Mikko Joensuu | Amen 2 | 7/10
If ‘Amen 1’ was the anguished cry of a hopeless man facing up to his loss of faith, its expansive follow-up soundtracks his journey towards acceptance. Replacing singer-songwriter traditions – sparse arrangements, acoustic instrumentation, direct lyrics – with lush, expansive, keyboard-based soundscapes, the second part of the ‘Amen’ trilogy finds Mikko Joensuu stepping into the light after almost a decade in the wilderness of loneliness and depression.
“There’s a certain balance to be found between an overwhelming joy towards the beauty of life and living, and not really knowing if the mind will collapse into the abyss again,” explains the once-devout Finnish musician. “On ‘Amen 2’ the light is definitely present, although it is more interested in observing emotions and thoughts than setting them in stone.”
So the angelic ‘Drop Me Down’, which springs to life from a sustained organ note, opens the album with the lyric “Starts out with a silent word/ With a voice that can now be heard”, the sense of relief almost tangible in Joensuu’s voice. Climaxing in a Sigur Ros sea of distorted guitars and marching drums, it makes way for the sparkling synths and choral vocals of the dreamscape ‘Dying Rain’ before ‘No One Knows’ channels the woozy haze-rock of War On Drugs, suddenly revealing a confidence and, almost, happiness.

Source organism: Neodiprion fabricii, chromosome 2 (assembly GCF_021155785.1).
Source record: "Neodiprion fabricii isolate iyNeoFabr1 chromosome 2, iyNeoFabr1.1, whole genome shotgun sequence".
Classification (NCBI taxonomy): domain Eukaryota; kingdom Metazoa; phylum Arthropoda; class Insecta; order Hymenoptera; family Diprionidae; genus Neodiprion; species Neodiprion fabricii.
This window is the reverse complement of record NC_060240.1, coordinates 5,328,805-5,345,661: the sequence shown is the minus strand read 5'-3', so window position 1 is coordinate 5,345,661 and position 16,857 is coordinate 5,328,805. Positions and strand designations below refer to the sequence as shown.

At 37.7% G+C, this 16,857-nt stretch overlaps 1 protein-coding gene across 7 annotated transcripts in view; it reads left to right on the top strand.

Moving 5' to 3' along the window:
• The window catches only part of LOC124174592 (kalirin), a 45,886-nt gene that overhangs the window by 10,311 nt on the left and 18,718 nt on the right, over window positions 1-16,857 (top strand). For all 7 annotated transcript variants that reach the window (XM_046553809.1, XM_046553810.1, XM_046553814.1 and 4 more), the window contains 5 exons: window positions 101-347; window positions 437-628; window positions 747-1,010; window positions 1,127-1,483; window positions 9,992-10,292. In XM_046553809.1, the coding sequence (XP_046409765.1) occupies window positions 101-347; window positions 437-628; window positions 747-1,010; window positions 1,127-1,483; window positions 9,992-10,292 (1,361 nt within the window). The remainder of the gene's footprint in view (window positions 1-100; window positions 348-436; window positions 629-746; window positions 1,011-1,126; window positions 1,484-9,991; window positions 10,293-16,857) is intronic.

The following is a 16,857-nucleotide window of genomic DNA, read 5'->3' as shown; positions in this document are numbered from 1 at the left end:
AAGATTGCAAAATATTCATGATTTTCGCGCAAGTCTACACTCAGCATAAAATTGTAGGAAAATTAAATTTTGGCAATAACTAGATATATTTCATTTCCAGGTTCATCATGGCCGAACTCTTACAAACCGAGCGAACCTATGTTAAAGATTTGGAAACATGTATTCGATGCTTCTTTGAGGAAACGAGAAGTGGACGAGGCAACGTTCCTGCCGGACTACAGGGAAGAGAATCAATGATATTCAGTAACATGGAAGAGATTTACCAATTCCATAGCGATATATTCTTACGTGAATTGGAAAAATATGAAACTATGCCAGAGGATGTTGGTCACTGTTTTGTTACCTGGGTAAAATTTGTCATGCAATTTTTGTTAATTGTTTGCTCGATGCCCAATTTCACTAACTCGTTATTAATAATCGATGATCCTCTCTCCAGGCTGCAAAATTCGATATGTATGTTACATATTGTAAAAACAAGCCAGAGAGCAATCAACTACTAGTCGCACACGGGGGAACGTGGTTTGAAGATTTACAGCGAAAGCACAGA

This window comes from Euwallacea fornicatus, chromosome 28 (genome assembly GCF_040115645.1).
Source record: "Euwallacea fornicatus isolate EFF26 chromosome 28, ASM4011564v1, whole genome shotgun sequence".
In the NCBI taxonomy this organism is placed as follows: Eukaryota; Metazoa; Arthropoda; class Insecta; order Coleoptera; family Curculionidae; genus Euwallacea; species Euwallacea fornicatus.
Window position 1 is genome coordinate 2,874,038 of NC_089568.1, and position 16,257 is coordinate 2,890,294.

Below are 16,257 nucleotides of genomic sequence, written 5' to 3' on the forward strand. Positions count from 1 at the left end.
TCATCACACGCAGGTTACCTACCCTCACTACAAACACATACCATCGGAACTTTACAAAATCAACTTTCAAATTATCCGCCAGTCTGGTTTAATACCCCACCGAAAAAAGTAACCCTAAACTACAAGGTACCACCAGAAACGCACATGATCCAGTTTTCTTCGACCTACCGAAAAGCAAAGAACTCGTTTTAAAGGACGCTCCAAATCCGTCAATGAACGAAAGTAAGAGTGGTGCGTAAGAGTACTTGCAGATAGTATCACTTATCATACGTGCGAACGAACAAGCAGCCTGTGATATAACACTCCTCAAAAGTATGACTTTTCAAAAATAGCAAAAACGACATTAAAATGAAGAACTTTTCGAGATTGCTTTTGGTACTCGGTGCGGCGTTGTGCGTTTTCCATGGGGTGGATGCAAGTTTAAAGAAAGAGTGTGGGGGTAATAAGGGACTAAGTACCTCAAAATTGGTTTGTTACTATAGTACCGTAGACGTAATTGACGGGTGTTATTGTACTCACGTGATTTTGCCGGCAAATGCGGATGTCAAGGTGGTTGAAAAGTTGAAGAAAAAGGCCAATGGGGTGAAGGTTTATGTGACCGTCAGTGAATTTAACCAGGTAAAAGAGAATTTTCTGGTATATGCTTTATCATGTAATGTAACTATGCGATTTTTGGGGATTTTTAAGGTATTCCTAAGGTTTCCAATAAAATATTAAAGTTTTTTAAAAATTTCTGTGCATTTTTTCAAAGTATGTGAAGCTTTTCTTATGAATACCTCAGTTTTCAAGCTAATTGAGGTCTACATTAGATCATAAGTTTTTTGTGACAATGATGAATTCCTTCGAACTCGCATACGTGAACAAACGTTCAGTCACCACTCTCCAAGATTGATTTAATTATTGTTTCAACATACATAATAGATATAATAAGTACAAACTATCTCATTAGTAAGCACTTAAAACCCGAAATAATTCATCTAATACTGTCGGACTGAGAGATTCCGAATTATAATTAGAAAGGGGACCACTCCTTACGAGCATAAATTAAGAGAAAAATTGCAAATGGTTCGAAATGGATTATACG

Self-doubt creeps into the lyrics of ‘What Have I Done’, although the accompanying music overflows with optimism and beauty – as does ‘Sunshine’, which channels the space gospel of Spiritualized to create a mood that truly encapsulates the title. Despite its scuzzy My Bloody Valentine vibe, ‘There Used To Be A Darkness’ also approaches exuberance, especially when, halfway through the 11-minute running time, the grimy guitars make way for that throbbing groove originally perfected on ‘Screamadelica’.
The waltz of ‘Golden Age Of The Lowland’ comes closest to the minimalism of ‘Amen 1’, but this time there’s an unmistakable warmth to the strings and Joensuu’s voice, before epic 20-minute closer ‘I Gave You All’ runs the gamut from stark piano ballad (“What used to bring me comfort has now robbed me blind”) to full-blown hymn to a tranquil electronic dreamscape that can only represent acceptance.